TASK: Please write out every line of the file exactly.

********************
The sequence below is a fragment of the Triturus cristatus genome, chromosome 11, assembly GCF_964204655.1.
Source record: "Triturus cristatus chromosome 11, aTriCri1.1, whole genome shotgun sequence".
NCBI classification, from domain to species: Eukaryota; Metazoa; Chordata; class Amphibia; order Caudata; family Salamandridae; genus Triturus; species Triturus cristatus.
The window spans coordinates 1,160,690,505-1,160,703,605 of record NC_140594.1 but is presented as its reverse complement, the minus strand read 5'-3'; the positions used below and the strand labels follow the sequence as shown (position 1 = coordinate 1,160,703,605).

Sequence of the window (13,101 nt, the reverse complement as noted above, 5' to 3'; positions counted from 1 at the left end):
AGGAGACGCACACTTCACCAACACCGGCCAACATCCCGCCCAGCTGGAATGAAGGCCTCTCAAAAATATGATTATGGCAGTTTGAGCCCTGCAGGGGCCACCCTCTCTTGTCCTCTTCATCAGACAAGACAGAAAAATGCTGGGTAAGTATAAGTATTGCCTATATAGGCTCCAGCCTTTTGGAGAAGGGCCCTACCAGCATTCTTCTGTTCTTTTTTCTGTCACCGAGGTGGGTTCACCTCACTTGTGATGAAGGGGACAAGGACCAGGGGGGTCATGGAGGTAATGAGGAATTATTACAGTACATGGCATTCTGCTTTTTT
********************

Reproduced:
The sequence below is a fragment of the Triturus cristatus genome, chromosome 11, assembly GCF_964204655.1.
Source record: "Triturus cristatus chromosome 11, aTriCri1.1, whole genome shotgun sequence".
NCBI classification, from domain to species: Eukaryota; Metazoa; Chordata; class Amphibia; order Caudata; family Salamandridae; genus Triturus; species Triturus cristatus.
The window spans coordinates 1,160,690,505-1,160,703,605 of record NC_140594.1 but is presented as its reverse complement, the minus strand read 5'-3'; the positions used below and the strand labels follow the sequence as shown (position 1 = coordinate 1,160,703,605).

Sequence of the window (13,101 nt, the reverse complement as noted above, 5' to 3'; positions counted from 1 at the left end):
AGGAGACGCACACTTCACCAACACCGGCCAACATCCCGCCCAGCTGGAATGAAGGCCTCTCAAAAATATGATTATGGCAGTTTGAGCCCTGCAGGGGCCACCCTCTCTTGTCCTCTTCATCAGACAAGACAGAAAAATGCTGGGTAAGTATAAGTATTGCCTATATAGGCTCCAGCCTTTTGGAGAAGGGCCCTACCAGCATTCTTCTGTTCTTTTTTCTGTCACCGAGGTGGGTTCACCTCACTTGTGATGAAGGGGACAAGGACCAGGGGGGTCATGGAGGTAATGAGGAATTATTACAGTACATGGCATTCTGCTTTTTT